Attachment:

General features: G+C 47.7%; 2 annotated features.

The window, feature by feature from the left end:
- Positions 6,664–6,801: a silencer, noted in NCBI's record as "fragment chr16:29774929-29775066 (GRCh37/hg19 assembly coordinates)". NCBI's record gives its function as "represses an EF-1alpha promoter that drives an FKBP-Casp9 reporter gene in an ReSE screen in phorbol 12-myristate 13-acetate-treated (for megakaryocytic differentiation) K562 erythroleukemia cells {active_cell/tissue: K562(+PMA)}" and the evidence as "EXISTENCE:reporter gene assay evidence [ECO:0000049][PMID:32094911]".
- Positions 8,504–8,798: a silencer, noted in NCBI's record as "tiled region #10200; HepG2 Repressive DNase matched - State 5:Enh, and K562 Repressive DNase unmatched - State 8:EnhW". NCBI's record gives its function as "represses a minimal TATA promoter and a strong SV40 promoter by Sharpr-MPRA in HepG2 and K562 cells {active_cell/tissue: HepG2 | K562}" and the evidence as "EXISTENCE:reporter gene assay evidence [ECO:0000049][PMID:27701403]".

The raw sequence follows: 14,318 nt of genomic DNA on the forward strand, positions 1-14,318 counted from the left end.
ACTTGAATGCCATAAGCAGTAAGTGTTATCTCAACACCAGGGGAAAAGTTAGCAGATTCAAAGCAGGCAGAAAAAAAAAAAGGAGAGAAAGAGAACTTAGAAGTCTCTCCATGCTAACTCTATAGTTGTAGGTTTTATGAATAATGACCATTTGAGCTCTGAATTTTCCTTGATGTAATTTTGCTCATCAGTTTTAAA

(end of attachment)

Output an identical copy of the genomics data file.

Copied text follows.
General features: G+C 47.7%; 2 annotated features.

The window, feature by feature from the left end:
- Positions 6,664–6,801: a silencer, noted in NCBI's record as "fragment chr16:29774929-29775066 (GRCh37/hg19 assembly coordinates)". NCBI's record gives its function as "represses an EF-1alpha promoter that drives an FKBP-Casp9 reporter gene in an ReSE screen in phorbol 12-myristate 13-acetate-treated (for megakaryocytic differentiation) K562 erythroleukemia cells {active_cell/tissue: K562(+PMA)}" and the evidence as "EXISTENCE:reporter gene assay evidence [ECO:0000049][PMID:32094911]".
- Positions 8,504–8,798: a silencer, noted in NCBI's record as "tiled region #10200; HepG2 Repressive DNase matched - State 5:Enh, and K562 Repressive DNase unmatched - State 8:EnhW". NCBI's record gives its function as "represses a minimal TATA promoter and a strong SV40 promoter by Sharpr-MPRA in HepG2 and K562 cells {active_cell/tissue: HepG2 | K562}" and the evidence as "EXISTENCE:reporter gene assay evidence [ECO:0000049][PMID:27701403]".

The raw sequence follows: 14,318 nt of genomic DNA on the forward strand, positions 1-14,318 counted from the left end.
ACTTGAATGCCATAAGCAGTAAGTGTTATCTCAACACCAGGGGAAAAGTTAGCAGATTCAAAGCAGGCAGAAAAAAAAAAAGGAGAGAAAGAGAACTTAGAAGTCTCTCCATGCTAACTCTATAGTTGTAGGTTTTATGAATAATGACCATTTGAGCTCTGAATTTTCCTTGATGTAATTTTGCTCATCAGTTTTAAA